Veterans Across U.S. Can't Access Benefits Because Key Agency Hasn't Returned to Work

“I was mad as hell,” said U.S. Rep. Gus Bilirakis (R-Fla.), describing how he felt when he learned of the delays last fall.  “They served our country; they are true American heroes and they shouldn't have to wait.”

A key federal agency, tasked with helping veterans secure critical benefits, is acknowledging its coronavirus-induced backlog may be far worse than anyone realized, leaving hundreds of thousands of veteran families without access to benefits they earned while serving America. That includes benefit payments, access to veterans’ facilities and homeless shelters, as well as burials in veterans’ cemeteries.

The National Personnel Records Center (NPRC) has seen its backlog grow to 500,000 requests after sending most of its staff home in March 2020, with fewer than 10% of employees working on-site in recent months.

Because the other 90% of agency staff cannot access most records remotely — and because the NPRC has been slow to bring employees back to the office — veterans have been waiting up to a year for the proof of their service often required to collect benefits.

An internal NPRC document obtained by NBCLX indicates it could take the agency 18 months to clear the backlog.

“I was mad as hell,” said U.S. Rep. Gus Bilirakis (R-Fla.), describing how he felt when he learned of the delays last fall. “They served our country; they are true American heroes and they shouldn't have to wait.”

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Bilirakis is part of a bipartisan group of lawmakers who called on the National Archive and Records Administration to re-open the NPRC last fall, as the enormity of the backlog exploded. But the NPRC, located in St. Louis, Mo., remained shut down all winter, only processing “emergency” requests involving medical treatments, burials and veterans seeking admittance to homeless shelters.

With only a few dozen — out of approximately 600 — employees on-site, even those urgent requests often took weeks.

“We had a gentleman who passed away 2.5 weeks ago…that family has been waiting 2.5 weeks to bury their loved one,” Bilirakis said. “It's just not fair. I'm very upset about this and so are my colleagues.”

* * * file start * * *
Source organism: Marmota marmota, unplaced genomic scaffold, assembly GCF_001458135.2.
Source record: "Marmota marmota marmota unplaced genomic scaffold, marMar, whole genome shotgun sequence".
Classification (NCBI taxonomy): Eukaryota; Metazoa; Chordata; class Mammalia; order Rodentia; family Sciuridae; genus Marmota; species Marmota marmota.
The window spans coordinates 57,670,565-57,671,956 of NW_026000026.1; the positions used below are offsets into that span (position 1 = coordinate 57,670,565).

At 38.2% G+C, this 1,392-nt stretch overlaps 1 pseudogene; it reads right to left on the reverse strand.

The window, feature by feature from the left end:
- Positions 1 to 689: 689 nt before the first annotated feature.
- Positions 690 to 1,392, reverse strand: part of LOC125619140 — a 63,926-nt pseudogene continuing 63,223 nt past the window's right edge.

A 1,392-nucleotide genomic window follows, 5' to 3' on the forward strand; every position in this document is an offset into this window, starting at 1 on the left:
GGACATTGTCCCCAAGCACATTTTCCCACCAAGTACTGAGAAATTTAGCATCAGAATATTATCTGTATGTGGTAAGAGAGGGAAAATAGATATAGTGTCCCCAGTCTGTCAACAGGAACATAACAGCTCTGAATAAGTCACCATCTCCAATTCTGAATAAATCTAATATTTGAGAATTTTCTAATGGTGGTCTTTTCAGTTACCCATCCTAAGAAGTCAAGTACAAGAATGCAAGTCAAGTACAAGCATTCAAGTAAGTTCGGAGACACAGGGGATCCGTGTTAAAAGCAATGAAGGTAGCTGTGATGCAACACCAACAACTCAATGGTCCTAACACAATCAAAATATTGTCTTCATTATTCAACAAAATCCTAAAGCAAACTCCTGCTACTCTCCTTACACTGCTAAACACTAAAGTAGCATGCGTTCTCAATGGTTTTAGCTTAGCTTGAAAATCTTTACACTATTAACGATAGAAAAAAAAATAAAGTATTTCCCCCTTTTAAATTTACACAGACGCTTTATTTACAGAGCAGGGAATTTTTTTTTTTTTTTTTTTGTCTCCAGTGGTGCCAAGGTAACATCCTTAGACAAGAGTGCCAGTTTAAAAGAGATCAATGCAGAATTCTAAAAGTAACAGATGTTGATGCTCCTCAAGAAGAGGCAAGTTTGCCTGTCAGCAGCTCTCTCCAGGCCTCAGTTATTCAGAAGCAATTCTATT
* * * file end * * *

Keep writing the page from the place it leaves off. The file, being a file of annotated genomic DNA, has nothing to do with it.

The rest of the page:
Bilirakis takes issue with the NPRC not considering more requests “urgent,” and he expressed frustration over the National Archive not considering the NPRC an essential agency.

The National Archive declined interview requests from NBCLX, but – in a statement – detailed how it expanded its operating schedule to 12 hours per day, and added weekend shifts so more employees could access files while still remaining socially distant.  

Yet, even when St. Louis saw COVID-19 rates fall to six-month lows and businesses, including restaurants, began expanding indoor occupancies again in February, the NPRC did not follow suit, maintaining occupancy levels of just 7–10%.

It was only March 8 – shortly after NBCLX alerted the agency of its intention to report on the massive backlog – that the NPRC issued a press release announcing it would expand to “Phase 1” of reopening later in the month, which would bring about 25% of employees in for each shift. It also detailed efforts to digitize more of its operation to expedite requests.

However, that same press release touted the agency’s “2 million cubic feet of military personnel & medical records” in its massive St. Louis facility;  with only 10% of its workforce on-site, that equates to more than 33,000 cubic feet of space per employee, the size of a large house.  

With 25% of its workforce on-site at any given time, that’s still 13,000 cubic feet per employee – approximately the size of a large apartment.

Bilirakis told NBCLX the National Archive needs to act faster to reduce the backlog of 500,000 requests, and he wants to see employees given vaccine priority so they can increase office occupancy faster.

“I don't think this was managed right,” he said. “Our heroes should not suffer for [administrative] mistakes and procrastinating.”

Behind each delayed request is a frustrated family